By DONYA HANAFI
A parade, a show of support, appreciation, gratitude, and admiration.
This is what the current Egyptian elections are all about. There is no real opponent for President Abdel Fattah El Sisi, there is no doubt that he is winning; yet, the streets have been bombarded with privately funded Sisi posters for months now. Line ups in front of election centers started hours before the official commencement time, sound systems and DJs are set out loud, people dancing and queuing with flags wrapped around their bodies with their children on their shoulders. The same scenes occurred last week for Egyptians voting abroad, and in some cases queuing in harsh weather conditions and travelling miles and miles to reach their elections ballots.
But why are Egyptians so eager to show their support and make their - not actually needed - voices heard?
It is baffling and confusing, but not for Egyptians. The memory is still fresh of the pre-Sisi era of chaos, fear, uncertainty, instability, and lack of safety & security. These memories are constantly refreshed with every piece of news about Syrian refugees, Libya’s turmoil, & every bomb going off in North Sinai. Not only is the memory refreshed, but appreciation for El Sisi is strengthened and deepened.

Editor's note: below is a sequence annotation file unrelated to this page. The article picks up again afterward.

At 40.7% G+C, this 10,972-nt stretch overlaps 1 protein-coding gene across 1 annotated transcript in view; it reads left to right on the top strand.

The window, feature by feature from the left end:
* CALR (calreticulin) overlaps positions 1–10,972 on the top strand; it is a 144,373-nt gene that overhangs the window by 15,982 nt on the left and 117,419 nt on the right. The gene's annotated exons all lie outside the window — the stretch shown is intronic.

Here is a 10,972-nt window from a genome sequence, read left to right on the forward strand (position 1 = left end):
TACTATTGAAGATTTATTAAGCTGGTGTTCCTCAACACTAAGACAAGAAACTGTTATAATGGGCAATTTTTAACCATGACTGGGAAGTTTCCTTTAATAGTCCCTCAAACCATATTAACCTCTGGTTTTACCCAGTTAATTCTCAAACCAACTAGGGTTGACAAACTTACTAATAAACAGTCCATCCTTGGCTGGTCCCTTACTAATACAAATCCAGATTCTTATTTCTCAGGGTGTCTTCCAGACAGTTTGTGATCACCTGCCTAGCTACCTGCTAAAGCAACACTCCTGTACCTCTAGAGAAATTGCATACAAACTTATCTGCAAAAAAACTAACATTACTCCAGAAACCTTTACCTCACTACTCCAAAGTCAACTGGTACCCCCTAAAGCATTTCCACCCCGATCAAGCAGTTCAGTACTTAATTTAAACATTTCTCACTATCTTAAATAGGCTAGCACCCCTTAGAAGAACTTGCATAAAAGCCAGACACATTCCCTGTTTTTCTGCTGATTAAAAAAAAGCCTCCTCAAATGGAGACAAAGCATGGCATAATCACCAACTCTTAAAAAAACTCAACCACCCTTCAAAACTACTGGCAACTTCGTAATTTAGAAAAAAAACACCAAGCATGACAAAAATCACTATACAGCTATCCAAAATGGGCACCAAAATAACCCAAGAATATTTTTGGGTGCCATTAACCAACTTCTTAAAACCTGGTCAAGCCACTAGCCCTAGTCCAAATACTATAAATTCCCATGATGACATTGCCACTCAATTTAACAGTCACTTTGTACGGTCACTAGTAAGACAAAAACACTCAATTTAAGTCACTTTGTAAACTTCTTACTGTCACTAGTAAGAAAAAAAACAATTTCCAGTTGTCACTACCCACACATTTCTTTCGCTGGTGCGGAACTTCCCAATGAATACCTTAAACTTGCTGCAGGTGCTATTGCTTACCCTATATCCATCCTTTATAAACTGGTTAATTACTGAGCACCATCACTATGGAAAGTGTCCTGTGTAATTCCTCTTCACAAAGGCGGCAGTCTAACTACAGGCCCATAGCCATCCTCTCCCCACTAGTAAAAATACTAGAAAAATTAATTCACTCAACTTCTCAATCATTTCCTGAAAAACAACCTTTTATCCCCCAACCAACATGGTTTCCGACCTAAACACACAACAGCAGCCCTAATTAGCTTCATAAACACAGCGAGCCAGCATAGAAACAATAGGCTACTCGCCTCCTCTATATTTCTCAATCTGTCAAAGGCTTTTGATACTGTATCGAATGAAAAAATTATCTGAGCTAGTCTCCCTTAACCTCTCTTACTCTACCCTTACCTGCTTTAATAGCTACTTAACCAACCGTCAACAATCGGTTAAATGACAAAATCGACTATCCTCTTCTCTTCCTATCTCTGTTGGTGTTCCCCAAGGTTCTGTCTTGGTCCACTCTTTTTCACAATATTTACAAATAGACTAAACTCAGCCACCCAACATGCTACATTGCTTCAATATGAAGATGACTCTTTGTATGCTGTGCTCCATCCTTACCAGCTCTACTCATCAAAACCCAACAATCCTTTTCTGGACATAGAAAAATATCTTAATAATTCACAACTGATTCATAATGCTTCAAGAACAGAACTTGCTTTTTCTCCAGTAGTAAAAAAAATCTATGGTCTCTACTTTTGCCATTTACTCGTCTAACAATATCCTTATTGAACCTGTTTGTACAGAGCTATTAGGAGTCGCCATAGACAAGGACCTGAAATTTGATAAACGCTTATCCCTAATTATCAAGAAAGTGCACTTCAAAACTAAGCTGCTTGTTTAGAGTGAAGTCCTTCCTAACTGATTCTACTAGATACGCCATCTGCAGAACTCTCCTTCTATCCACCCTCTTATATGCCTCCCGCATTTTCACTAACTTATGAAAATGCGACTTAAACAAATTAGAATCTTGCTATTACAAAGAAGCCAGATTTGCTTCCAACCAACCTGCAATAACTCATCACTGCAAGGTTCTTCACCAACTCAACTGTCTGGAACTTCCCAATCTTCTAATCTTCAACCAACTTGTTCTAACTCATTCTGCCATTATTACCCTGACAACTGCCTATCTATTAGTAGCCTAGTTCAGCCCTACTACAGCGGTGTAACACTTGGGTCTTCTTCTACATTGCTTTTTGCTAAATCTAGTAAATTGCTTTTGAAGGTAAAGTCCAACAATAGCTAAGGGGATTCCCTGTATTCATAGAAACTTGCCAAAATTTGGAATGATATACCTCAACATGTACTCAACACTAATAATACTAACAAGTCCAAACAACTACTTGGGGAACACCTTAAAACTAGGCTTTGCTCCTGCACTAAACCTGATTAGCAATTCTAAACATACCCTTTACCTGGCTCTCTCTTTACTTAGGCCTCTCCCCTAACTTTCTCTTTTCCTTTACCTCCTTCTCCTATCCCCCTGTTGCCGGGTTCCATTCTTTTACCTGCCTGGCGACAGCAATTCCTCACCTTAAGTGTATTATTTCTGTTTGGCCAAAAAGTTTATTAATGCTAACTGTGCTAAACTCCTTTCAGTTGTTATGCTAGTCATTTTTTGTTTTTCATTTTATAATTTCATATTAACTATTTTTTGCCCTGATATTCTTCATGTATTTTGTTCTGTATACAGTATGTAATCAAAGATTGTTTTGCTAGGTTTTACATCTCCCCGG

The Egyptians are fierce, they are stubborn, and they are politically aware. They adore their army, the army of dignity they call it.” We are at war” is a common statement to be heard, from people eager to show their support, they consider casting their votes in the ballots the least they can do to show support for their beloved army.
Not to underestimate the economic and social suffering they have been going through since last year’s harsh pound devaluation, a blow that hit the middle class specifically hard. Having your net worth dropped 50% over night is brutal! But Egyptians are resilient, and they don’t mind patience – especially now that signs of development have become visible.
The parade of support and appreciation is not only because he was our savior from a doomed reality, but because his economic development efforts are now impossible to ignore. Almost every governorate has some kind of mega project in its final stages of development, almost every family has a member recruited or working on one of these projects, and everyone has used one of the new roads stretching throughout the country.
There are skeptics, and there are definitely opponents, but whatever this elections turnout number is, I believe the message has certainly been delivered.
The author is a 33 year old economist who holds an MA from the American University of Cairo. She has more than 10 years experience working in strategy, policy and development in the UAE and Egypt